I am finally done , reading this book ”Clean Code: A Handbook of Agile Software Craftsmanship” by Robert C. Martin.

It was an excellent read.
I think it has changed the way I will look at software development in future…

It’s a collection of very practical advice- difficult to argue. Most of the stuff is what you have realized at some point or other while programming. reading it in the print- gives words to those thoughts

The projects in this book – I skipped. I am sure they are good and effective way of putting this in practice- but I would rather read the code that I have written and look for smells there.

There were only two things that I didn’t agree with
One: On TDD. I cant reconcile to the way of programming the way as prescribed by TDD. Its way too much for me
Second: Importing java classes by using * rather than importing classes by specific names
I like to use specific class names- it keeps the dependencies well defined rather than keep them generic. It also makes it easier to search for dependencies by using plain search rather than using IDE.

And with all these fancy editors- its so easy to collapse the imports and remove the ones which are not needed

And if need be – you can clearly see what is is the dependency network (without running a heart-stopping dependency search on your IDE)

Finally- I am not sure why the book has Agile in the title

All advice was practical and mostly from the trenches- right at the code level.

I see no reason why the suggestions in this book cant be adopted by someone using Waterfall methodology or any other process.

I did skip some chapters though- 14,15,16. These were detailed case studies and I didn’t feel the need to read them. Reading lines of code in books doesn’t cut it for me

Who would I recommend this book to ?
Any one who is a coder.
Though I am not sure if someone who is still in school would be able to appreciate this as much
You need to have seen the blood on the streets to be able to appreciate the walk around the park.

For review of all chapters- please see this post.


This is review of the 17th and the final chapter from the book-”Clean Code: A Handbook of Agile Software Craftsmanship” by Robert C. Martin.

This is the final chapter of this book.
Smell of a bad code is something that would trigger your senses to take a second look.
Some of these are plain good advice.

This chapter effectively summarizes all that was discussed before- gives you a pat on the back and you are on your own !!!


C1: Inappropriate Information
C2: Obsolete Comment
C3: Redundant Comment
C4: Poorly Written Comment
C5: Commented-Out Code


E1: Build Requires More Than One Step
E2: Tests Require More Than One Step


F1: Too Many Arguments
F2: Output Arguments
F3: Flag Arguments
F4: Dead Function


G1: Multiple Languages in One Source File
G2: Obvious Behavior Is Unimplemented
G3: Incorrect Behavior at the Boundaries
G4: Overridden Safeties
G5: Duplication
G6: Code at Wrong Level of Abstraction
G7: Base Classes Depending on Their Derivatives
G8: Too Much Information
G9: Dead Code
G10: Vertical Separation
G11: Inconsistency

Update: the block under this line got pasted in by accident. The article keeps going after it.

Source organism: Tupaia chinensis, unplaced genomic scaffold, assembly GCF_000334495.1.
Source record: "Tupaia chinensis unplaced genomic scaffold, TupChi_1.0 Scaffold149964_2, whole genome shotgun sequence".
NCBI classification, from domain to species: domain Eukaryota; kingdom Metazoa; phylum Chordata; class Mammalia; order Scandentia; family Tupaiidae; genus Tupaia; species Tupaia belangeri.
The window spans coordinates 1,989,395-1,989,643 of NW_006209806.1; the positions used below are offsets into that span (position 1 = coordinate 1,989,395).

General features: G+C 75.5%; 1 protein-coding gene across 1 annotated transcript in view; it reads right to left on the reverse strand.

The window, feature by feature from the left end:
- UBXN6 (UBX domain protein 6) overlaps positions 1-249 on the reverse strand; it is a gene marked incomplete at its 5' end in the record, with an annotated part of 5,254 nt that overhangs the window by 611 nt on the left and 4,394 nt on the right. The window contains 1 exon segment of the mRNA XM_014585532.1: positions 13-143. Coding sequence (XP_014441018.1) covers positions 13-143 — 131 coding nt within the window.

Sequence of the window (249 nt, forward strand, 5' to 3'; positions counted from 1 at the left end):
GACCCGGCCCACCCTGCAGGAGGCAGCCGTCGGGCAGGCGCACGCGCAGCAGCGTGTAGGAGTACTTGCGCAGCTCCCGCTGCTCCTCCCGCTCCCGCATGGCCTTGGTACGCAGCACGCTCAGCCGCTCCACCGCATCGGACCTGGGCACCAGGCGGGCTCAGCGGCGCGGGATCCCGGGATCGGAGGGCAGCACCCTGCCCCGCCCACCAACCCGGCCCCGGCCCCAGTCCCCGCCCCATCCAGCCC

G12: Clutter
G13: Artificial Coupling
G14: Feature Envy
G15: Selector Arguments
G16: Obscured Intent
G17: Misplaced Responsibility
G18: Inappropriate Static
G19: Use Explanatory Variables
G20: Function Names Should Say What They Do
G21: Understand the Algorithm
G22: Make Logical Dependencies Physical
G23: Prefer Polymorphism to If/Else or Switch/Case
G24: Follow Standard Conventions
G25: Replace Magic Numbers with Named Constants
G26: Be Precise
G27: Structure over Convention
G28: Encapsulate Conditionals
G29: Avoid Negative Conditionals
G30: Functions Should Do One Thing
G31: Hidden Temporal Couplings
G32: Don’t Be Arbitrary
G33: Encapsulate Boundary Conditions
G34: Functions Should Descend Only
One Level of Abstraction
G35: Keep Configurable Data at High Levels
G36: Avoid Transitive Navigation


J1: Avoid Long Import Lists by Using Wildcards
J2: Don’t Inherit Constants
J3: Constants versus Enums


N1: Choose Descriptive Names
N2: Choose Names at the Appropriate Level of Abstraction
N3: Use Standard Nomenclature Where Possible
N4: Unambiguous Names
N5: Use Long Names for Long Scopes
N6: Avoid Encodings
N7: Names Should Describe Side-Effects


T1: Insufficient Tests
T2: Use a Coverage Tool!
T3: Don’t Skip Trivial Tests
T4: An Ignored Test Is a Question about an Ambiguity
T5: Test Boundary Conditions
T6: Exhaustively Test Near Bugs
T7: Patterns of Failure Are Revealing
T8: Test Coverage Patterns Can Be Revealing
T9: Tests Should Be Fast

For review of other chapters- please see this post.


This is review of the 14th chapter from the book-”Clean Code: A Handbook of Agile Software Craftsmanship” by Robert C. Martin.

This is the third project in the book. Robert carefully dissects a class SerialDate – part of JCommon Library

He follows the same principle exhibited before

First make it right- then make it work

And there is also a humbling message in this chapter

All code can be bettered. Review by another developer should be taken in stride and with humility.It takes courage to put your code for public scrutiny – just like artists ,authors do every day when their work is criticized and minutely looked at by experts and laymen

For review of other chapters- please see this post.

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